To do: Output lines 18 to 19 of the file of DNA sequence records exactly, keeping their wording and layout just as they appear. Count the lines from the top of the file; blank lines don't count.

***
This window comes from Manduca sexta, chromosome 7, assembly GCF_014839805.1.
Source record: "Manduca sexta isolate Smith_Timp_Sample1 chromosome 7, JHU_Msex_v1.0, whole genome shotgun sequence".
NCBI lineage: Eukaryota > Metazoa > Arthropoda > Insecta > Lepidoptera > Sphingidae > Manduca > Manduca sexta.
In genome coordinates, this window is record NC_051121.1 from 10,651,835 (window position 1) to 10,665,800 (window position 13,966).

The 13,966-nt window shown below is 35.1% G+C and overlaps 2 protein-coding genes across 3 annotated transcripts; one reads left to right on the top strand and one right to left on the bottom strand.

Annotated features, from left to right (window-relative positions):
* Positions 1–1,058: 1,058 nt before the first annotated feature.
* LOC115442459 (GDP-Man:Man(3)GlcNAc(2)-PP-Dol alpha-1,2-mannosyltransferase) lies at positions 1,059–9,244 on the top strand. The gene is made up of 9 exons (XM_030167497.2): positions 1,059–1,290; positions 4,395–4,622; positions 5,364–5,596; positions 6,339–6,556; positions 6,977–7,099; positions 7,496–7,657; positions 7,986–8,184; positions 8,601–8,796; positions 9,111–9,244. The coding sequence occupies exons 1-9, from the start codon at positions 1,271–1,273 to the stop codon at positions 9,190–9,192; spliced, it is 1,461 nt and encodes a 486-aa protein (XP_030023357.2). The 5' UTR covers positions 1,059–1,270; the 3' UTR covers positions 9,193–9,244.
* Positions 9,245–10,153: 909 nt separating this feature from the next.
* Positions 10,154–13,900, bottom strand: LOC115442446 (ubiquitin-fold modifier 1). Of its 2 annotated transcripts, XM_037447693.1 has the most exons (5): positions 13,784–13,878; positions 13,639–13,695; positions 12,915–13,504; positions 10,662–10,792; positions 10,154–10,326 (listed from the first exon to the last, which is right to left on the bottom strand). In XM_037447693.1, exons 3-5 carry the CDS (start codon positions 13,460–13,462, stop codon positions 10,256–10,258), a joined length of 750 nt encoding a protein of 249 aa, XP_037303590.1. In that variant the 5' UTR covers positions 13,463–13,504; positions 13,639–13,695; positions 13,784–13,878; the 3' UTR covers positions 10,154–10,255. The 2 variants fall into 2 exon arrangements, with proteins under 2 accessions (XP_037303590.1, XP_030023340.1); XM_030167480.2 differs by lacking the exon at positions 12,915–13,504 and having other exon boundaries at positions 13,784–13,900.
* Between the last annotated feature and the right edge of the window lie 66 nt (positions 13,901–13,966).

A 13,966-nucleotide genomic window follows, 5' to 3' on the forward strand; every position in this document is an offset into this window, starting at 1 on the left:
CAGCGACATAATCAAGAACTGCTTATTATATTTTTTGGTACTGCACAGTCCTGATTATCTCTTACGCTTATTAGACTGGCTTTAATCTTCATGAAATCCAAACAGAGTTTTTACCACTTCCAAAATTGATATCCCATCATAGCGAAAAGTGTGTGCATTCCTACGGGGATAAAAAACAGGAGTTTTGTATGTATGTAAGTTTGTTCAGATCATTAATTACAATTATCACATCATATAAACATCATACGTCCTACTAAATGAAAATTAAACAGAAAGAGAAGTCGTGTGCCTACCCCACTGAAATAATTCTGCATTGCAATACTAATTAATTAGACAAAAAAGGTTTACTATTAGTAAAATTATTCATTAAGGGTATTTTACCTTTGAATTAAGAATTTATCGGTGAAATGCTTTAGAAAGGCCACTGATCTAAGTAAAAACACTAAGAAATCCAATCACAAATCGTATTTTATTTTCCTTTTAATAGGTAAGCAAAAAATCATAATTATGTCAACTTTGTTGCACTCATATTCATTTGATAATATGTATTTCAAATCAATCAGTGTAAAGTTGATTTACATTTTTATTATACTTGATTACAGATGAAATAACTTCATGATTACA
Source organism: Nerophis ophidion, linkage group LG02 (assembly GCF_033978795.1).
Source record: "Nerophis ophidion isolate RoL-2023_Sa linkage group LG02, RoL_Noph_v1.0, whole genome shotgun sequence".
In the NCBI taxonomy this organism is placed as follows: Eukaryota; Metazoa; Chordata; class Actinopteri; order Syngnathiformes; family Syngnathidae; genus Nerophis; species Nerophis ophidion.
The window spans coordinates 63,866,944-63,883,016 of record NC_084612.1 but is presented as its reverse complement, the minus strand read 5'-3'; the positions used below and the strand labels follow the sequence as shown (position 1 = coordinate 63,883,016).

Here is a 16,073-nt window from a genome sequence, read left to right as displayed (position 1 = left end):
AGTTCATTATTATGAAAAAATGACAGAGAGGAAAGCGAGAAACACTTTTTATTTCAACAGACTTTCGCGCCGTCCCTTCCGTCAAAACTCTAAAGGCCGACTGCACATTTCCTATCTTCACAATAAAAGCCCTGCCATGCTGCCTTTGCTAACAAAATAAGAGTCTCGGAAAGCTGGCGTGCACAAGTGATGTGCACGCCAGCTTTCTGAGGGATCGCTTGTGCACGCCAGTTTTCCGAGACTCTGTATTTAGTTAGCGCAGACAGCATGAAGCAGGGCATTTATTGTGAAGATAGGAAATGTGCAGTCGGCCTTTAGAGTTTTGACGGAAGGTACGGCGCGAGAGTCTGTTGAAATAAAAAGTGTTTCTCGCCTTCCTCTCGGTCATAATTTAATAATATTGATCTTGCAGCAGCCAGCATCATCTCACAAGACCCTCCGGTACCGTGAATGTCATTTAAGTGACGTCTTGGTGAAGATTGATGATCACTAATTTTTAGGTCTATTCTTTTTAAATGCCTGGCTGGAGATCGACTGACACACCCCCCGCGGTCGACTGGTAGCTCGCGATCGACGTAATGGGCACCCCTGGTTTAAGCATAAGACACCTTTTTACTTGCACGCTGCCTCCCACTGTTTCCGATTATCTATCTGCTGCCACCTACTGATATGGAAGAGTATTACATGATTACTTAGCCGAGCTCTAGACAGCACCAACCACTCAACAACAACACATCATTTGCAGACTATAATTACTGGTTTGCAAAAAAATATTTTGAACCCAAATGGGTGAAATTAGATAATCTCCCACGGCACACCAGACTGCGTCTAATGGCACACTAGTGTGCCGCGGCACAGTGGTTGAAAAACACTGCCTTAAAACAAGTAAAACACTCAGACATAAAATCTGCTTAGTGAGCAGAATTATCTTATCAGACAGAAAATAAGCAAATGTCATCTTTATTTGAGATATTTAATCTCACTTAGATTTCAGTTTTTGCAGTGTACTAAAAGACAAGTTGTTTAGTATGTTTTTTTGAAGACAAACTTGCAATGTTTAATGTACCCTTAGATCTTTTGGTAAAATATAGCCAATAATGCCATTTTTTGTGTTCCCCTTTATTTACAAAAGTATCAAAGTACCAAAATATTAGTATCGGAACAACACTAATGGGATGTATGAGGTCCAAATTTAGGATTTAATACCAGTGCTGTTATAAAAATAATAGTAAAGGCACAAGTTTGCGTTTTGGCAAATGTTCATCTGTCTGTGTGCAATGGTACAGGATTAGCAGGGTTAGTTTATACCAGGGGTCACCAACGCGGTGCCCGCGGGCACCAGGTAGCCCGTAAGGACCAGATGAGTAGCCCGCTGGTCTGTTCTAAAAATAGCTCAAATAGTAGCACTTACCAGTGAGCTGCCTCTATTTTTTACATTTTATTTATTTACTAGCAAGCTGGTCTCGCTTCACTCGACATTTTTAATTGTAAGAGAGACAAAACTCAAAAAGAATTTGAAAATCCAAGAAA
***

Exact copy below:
Here is a 16,073-nt window from a genome sequence, read left to right as displayed (position 1 = left end):
AGTTCATTATTATGAAAAAATGACAGAGAGGAAAGCGAGAAACACTTTTTATTTCAACAGACTTTCGCGCCGTCCCTTCCGTCAAAACTCTAAAGGCCGACTGCACATTTCCTATCTTCACAATAAAAGCCCTGCCATGCTGCCTTTGCTAACAAAATAAGAGTCTCGGAAAGCTGGCGTGCACAAGTGATGTGCACGCCAGCTTTCTGAGGGATCGCTTGTGCACGCCAGTTTTCCGAGACTCTGTATTTAGTTAGCGCAGACAGCATGAAGCAGGGCATTTATTGTGAAGATAGGAAATGTGCAGTCGGCCTTTAGAGTTTTGACGGAAGGTACGGCGCGAGAGTCTGTTGAAATAAAAAGTGTTTCTCGCCTTCCTCTCGGTCATAATTTAATAATATTGATCTTGCAGCAGCCAGCATCATCTCACAAGACCCTCCGGTACCGTGAATGTCATTTAAGTGACGTCTTGGTGAAGATTGATGATCACTAATTTTTAGGTCTATTCTTTTTAAATGCCTGGCTGGAGATCGACTGACACACCCCCCGCGGTCGACTGGTAGCTCGCGATCGACGTAATGGGCACCCCTGGTTTAAGCATAAGACACCTTTTTACTTGCACGCTGCCTCCCACTGTTTCCGATTATCTATCTGCTGCCACCTACTGATATGGAAGAGTATTACATGATTACTTAGCCGAGCTCTAGACAGCACCAACCACTCAACAACAACACATCATTTGCAGACTATAATTACTGGTTTGCAAAAAAATATTTTGAACCCAAATGGGTGAAATTAGATAATCTCCCACGGCACACCAGACTGCGTCTAATGGCACACTAGTGTGCCGCGGCACAGTGGTTGAAAAACACTGCCTTAAAACAAGTAAAACACTCAGACATAAAATCTGCTTAGTGAGCAGAATTATCTTATCAGACAGAAAATAAGCAAATGTCATCTTTATTTGAGATATTTAATCTCACTTAGATTTCAGTTTTTGCAGTGTACTAAAAGACAAGTTGTTTAGTATGTTTTTTTGAAGACAAACTTGCAATGTTTAATGTACCCTTAGATCTTTTGGTAAAATATAGCCAATAATGCCATTTTTTGTGTTCCCCTTTATTTACAAAAGTATCAAAGTACCAAAATATTAGTATCGGAACAACACTAATGGGATGTATGAGGTCCAAATTTAGGATTTAATACCAGTGCTGTTATAAAAATAATAGTAAAGGCACAAGTTTGCGTTTTGGCAAATGTTCATCTGTCTGTGTGCAATGGTACAGGATTAGCAGGGTTAGTTTATACCAGGGGTCACCAACGCGGTGCCCGCGGGCACCAGGTAGCCCGTAAGGACCAGATGAGTAGCCCGCTGGTCTGTTCTAAAAATAGCTCAAATAGTAGCACTTACCAGTGAGCTGCCTCTATTTTTTACATTTTATTTATTTACTAGCAAGCTGGTCTCGCTTCACTCGACATTTTTAATTGTAAGAGAGACAAAACTCAAAAAGAATTTGAAAATCCAAGAAA